The trend continues today. Take Don Street, a great sailor who wrote some great books-- I have both Ocean Sailing Yachts, and refer to them often. But Street hates multihulls with the fire of a thousand suns, so much so that he was dishonest in evaluating them. He basically claimed that multihulls were death traps, and to support his argument, presented a stability curve comparison that did not quantify the vast stability advantage multis have over monohulls at low angles of heel. Yes, once both kinds of boats are heeled at an
    angle of 35 degree, the multi's stability declines rapidly and the mono stiffens up. But by leaving out the actual righting arm data, Street prevented his readers from understanding that at 5 degrees of heel, the cat will have ten times the stability of the mono, and that three times as much energy will be required for the cat to lift a hull than will be required for the mono to lay its mast in the water. And of course, he completely ignored another reason why multis, and especially cats, are so much harder to capsize than monos-- their extremely high roll moment of inertia.

    This institutional unfairness continues in almost every exchange of views on the subject. I don't mean to pick on Beau, because he was polite and civilized in his responses, traits I respect greatly, but.... did you notice how he continually compared ULDB racing monohulls with condomarans built for the Caribbean charter trade? He explicitly compared a heavy, sleeps-a-dozen, 44 foot cat loaded to the gills with amenities, to a 52 foot performance monohull that is far more suited to carrying that sort of weight. He even referred to old Piver tris rotting away in Sausalito boatyards, without mentioning that these boats were built of substandard materials by unskilled flower children to a poor design over 40 years ago-- and also forgot to mention that some of these ugly hulks had once taken their owners across oceans in safety and comfort. Were any of these fair comparisons to make?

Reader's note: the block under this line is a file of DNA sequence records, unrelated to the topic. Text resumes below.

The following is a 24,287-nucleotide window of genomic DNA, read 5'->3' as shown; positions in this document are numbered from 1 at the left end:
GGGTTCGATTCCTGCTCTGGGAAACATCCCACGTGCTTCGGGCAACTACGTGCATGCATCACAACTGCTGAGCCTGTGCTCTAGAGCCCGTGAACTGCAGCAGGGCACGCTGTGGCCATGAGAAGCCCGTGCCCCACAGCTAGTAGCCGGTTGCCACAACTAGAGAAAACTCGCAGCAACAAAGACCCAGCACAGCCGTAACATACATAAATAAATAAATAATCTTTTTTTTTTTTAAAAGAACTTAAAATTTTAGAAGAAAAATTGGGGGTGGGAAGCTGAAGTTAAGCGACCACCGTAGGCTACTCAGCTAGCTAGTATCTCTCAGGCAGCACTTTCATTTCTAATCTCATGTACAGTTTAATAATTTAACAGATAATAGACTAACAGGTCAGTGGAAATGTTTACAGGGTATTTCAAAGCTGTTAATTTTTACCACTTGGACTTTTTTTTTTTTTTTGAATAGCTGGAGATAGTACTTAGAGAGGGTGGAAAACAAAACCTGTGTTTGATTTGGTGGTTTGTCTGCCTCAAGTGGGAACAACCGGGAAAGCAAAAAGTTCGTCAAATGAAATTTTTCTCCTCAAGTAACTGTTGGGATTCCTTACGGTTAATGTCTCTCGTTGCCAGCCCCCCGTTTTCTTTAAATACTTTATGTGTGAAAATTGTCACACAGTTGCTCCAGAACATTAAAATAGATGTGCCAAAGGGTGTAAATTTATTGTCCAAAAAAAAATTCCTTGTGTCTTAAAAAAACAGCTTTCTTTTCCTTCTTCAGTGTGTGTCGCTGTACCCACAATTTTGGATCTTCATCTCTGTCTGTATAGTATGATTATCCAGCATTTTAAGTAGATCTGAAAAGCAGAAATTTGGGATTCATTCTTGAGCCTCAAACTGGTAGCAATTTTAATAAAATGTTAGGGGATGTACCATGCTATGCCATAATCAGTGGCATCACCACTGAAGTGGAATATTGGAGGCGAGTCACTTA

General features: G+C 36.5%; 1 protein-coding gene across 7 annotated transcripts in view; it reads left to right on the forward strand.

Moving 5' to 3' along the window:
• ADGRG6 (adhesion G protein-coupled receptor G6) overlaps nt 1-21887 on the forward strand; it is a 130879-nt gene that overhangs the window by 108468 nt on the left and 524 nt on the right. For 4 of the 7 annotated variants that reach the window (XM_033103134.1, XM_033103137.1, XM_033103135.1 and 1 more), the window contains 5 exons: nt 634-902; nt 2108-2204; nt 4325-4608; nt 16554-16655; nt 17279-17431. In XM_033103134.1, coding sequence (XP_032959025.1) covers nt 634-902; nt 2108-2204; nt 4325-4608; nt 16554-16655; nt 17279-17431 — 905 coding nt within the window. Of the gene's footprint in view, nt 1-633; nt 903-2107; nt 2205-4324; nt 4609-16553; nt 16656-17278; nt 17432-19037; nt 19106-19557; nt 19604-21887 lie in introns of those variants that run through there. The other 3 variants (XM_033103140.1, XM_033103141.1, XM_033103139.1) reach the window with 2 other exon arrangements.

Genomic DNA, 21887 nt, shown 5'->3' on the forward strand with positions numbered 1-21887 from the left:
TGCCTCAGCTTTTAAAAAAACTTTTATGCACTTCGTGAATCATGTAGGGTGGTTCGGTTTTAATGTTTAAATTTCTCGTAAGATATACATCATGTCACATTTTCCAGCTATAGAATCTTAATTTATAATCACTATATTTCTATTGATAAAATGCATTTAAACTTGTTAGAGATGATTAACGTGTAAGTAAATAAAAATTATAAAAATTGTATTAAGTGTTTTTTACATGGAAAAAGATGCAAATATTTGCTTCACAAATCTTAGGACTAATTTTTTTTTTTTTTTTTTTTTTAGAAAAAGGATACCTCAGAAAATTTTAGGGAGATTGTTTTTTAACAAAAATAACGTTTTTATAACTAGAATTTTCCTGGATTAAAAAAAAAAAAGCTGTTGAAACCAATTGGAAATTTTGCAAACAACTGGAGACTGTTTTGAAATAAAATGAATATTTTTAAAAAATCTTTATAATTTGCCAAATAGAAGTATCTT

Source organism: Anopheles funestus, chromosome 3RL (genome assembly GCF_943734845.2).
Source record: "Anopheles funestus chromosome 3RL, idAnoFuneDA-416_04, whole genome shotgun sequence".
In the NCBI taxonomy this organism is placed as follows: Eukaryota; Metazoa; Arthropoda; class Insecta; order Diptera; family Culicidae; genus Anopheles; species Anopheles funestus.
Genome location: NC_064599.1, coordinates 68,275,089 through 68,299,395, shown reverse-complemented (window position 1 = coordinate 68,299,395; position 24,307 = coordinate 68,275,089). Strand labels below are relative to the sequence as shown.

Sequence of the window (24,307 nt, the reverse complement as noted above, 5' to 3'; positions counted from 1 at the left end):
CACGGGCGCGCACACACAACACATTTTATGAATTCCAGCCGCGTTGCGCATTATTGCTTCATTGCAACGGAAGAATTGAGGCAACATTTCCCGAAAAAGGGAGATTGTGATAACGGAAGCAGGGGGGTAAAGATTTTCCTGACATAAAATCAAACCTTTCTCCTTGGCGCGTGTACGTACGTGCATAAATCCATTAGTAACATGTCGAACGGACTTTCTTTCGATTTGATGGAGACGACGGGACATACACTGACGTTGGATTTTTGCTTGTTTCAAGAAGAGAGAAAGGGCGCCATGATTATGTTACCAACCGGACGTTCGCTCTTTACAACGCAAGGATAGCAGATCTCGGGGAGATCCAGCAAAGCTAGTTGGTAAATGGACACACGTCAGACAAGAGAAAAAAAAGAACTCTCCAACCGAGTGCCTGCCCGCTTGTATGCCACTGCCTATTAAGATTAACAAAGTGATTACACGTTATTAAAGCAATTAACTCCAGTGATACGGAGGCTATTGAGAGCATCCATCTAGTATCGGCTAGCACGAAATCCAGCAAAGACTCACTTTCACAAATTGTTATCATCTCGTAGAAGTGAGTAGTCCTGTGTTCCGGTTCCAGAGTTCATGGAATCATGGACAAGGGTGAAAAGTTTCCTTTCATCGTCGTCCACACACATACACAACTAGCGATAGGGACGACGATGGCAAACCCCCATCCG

Anyway, I hope this may explain why those of us who like multihulls react somewhat stridently when some brave seafaring monohull man asserts, apparently without any fear of contradiction, that of course, multihulls are unsafe offshore. Everyone knows this, after all.

    I think most fair-minded folks will understand that over the history of the human race, what everyone knows to be true has often turned out to be complete nonsense.

    Anyway, sorry for writing a book. I'll shut up now.
     
  10. BeauVrolyk
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    BeauVrolyk Sailor

    All,

    Let me provide a few comments that might be helpful:

    1) I actually adore sailing on multihulls, I spend five years campaigning a Tornado cat back in the '70s and I've sailed aboard as many of 'em as I can catch a ride with. They are a blast. So, please do not assume I don't like them in some way, because that's not at all what I was meaning to imply. I compared the Condo style multi hulls to a Santa Cruz 40 (which is not a ULDB boat by today's standards) because they were about the same length. I also compared the Lagoon to the Persuasion, which is expressly built to haul stuff, is not an ULDB in anyone's definition, and is still lighter than the Lagoon. Just for grins I looked up the weight of a "Benaslow" Oceanus 500, a 50' cruising charter pig - guess what, even it is lighter than the Lagoon 440. (Actually, they're almost identical.)